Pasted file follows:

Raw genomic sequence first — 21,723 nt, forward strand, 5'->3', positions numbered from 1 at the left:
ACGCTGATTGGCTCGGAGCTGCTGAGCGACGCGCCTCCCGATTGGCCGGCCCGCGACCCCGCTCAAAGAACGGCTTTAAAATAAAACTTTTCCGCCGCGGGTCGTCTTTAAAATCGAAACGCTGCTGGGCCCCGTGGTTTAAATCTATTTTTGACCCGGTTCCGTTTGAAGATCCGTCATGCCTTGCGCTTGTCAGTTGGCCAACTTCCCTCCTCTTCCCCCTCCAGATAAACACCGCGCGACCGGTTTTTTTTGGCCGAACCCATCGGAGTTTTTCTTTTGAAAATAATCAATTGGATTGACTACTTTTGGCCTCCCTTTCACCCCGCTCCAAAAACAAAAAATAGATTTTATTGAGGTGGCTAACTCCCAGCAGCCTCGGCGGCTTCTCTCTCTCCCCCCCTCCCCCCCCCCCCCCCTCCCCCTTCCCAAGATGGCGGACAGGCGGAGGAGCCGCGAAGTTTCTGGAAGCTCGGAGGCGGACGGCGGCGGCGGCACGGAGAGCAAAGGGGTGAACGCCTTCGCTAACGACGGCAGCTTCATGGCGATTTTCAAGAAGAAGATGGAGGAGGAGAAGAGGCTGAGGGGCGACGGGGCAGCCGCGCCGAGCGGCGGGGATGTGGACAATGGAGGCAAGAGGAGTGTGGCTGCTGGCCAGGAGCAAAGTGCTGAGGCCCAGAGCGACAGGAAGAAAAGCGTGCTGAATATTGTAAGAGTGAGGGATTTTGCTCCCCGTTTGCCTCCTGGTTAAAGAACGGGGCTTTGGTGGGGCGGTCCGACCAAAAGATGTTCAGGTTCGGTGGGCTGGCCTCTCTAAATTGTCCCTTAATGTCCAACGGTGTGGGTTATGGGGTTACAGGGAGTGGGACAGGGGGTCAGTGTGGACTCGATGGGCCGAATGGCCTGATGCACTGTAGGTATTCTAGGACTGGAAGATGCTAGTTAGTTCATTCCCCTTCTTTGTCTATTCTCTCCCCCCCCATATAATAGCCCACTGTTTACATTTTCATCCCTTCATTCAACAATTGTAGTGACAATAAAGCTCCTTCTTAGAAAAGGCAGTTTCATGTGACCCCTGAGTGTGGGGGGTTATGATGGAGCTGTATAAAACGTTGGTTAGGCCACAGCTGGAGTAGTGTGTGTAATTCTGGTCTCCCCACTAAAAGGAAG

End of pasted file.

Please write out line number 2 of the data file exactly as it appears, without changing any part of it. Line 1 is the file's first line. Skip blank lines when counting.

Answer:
ACGCTGATTGGCTCGGAGCTGCTGAGCGACGCGCCTCCCGATTGGCCGGCCCGCGACCCCGCTCAAAGAACGGCTTTAAAATAAAACTTTTCCGCCGCGGGTCGTCTTTAAAATCGAAACGCTGCTGGGCCCCGTGGTTTAAATCTATTTTTGACCCGGTTCCGTTTGAAGATCCGTCATGCCTTGCGCTTGTCAGTTGGCCAACTTCCCTCCTCTTCCCCCTCCAGATAAACACCGCGCGACCGGTTTTTTTTGGCCGAACCCATCGGAGTTTTTCTTTTGAAAATAATCAATTGGATTGACTACTTTTGGCCTCCCTTTCACCCCGCTCCAAAAACAAAAAATAGATTTTATTGAGGTGGCTAACTCCCAGCAGCCTCGGCGGCTTCTCTCTCTCCCCCCCTCCCCCCCCCCCCCCCTCCCCCTTCCCAAGATGGCGGACAGGCGGAGGAGCCGCGAAGTTTCTGGAAGCTCGGAGGCGGACGGCGGCGGCGGCACGGAGAGCAAAGGGGTGAACGCCTTCGCTAACGACGGCAGCTTCATGGCGATTTTCAAGAAGAAGATGGAGGAGGAGAAGAGGCTGAGGGGCGACGGGGCAGCCGCGCCGAGCGGCGGGGATGTGGACAATGGAGGCAAGAGGAGTGTGGCTGCTGGCCAGGAGCAAAGTGCTGAGGCCCAGAGCGACAGGAAGAAAAGCGTGCTGAATATTGTAAGAGTGAGGGATTTTGCTCCCCGTTTGCCTCCTGGTTAAAGAACGGGGCTTTGGTGGGGCGGTCCGACCAAAAGATGTTCAGGTTCGGTGGGCTGGCCTCTCTAAATTGTCCCTTAATGTCCAACGGTGTGGGTTATGGGGTTACAGGGAGTGGGACAGGGGGTCAGTGTGGACTCGATGGGCCGAATGGCCTGATGCACTGTAGGTATTCTAGGACTGGAAGATGCTAGTTAGTTCATTCCCCTTCTTTGTCTATTCTCTCCCCCCCCATATAATAGCCCACTGTTTACATTTTCATCCCTTCATTCAACAATTGTAGTGACAATAAAGCTCCTTCTTAGAAAAGGCAGTTTCATGTGACCCCTGAGTGTGGGGGGTTATGATGGAGCTGTATAAAACGTTGGTTAGGCCACAGCTGGAGTAGTGTGTGTAATTCTGGTCTCCCCACTAAAAGGAAG